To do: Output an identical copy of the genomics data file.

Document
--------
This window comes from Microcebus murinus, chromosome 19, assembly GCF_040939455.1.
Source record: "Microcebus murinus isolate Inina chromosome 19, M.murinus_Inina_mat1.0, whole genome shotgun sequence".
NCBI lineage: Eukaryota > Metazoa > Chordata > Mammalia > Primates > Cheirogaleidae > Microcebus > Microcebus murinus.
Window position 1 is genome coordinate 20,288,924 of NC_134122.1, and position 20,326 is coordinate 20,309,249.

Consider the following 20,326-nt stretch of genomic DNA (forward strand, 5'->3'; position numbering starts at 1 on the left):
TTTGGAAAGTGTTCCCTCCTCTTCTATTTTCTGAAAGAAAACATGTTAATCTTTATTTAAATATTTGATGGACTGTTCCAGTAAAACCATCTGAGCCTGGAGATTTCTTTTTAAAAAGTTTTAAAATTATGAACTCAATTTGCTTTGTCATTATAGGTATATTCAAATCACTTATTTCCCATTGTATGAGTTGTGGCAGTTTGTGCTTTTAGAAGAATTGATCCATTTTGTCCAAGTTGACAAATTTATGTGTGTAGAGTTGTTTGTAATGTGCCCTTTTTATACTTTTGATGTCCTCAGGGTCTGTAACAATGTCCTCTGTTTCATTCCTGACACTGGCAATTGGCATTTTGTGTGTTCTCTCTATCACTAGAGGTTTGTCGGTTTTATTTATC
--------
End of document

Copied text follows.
This window comes from Microcebus murinus, chromosome 19, assembly GCF_040939455.1.
Source record: "Microcebus murinus isolate Inina chromosome 19, M.murinus_Inina_mat1.0, whole genome shotgun sequence".
NCBI lineage: Eukaryota > Metazoa > Chordata > Mammalia > Primates > Cheirogaleidae > Microcebus > Microcebus murinus.
Window position 1 is genome coordinate 20,288,924 of NC_134122.1, and position 20,326 is coordinate 20,309,249.

Consider the following 20,326-nt stretch of genomic DNA (forward strand, 5'->3'; position numbering starts at 1 on the left):
TTTGGAAAGTGTTCCCTCCTCTTCTATTTTCTGAAAGAAAACATGTTAATCTTTATTTAAATATTTGATGGACTGTTCCAGTAAAACCATCTGAGCCTGGAGATTTCTTTTTAAAAAGTTTTAAAATTATGAACTCAATTTGCTTTGTCATTATAGGTATATTCAAATCACTTATTTCCCATTGTATGAGTTGTGGCAGTTTGTGCTTTTAGAAGAATTGATCCATTTTGTCCAAGTTGACAAATTTATGTGTGTAGAGTTGTTTGTAATGTGCCCTTTTTATACTTTTGATGTCCTCAGGGTCTGTAACAATGTCCTCTGTTTCATTCCTGACACTGGCAATTGGCATTTTGTGTGTTCTCTCTATCACTAGAGGTTTGTCGGTTTTATTTATC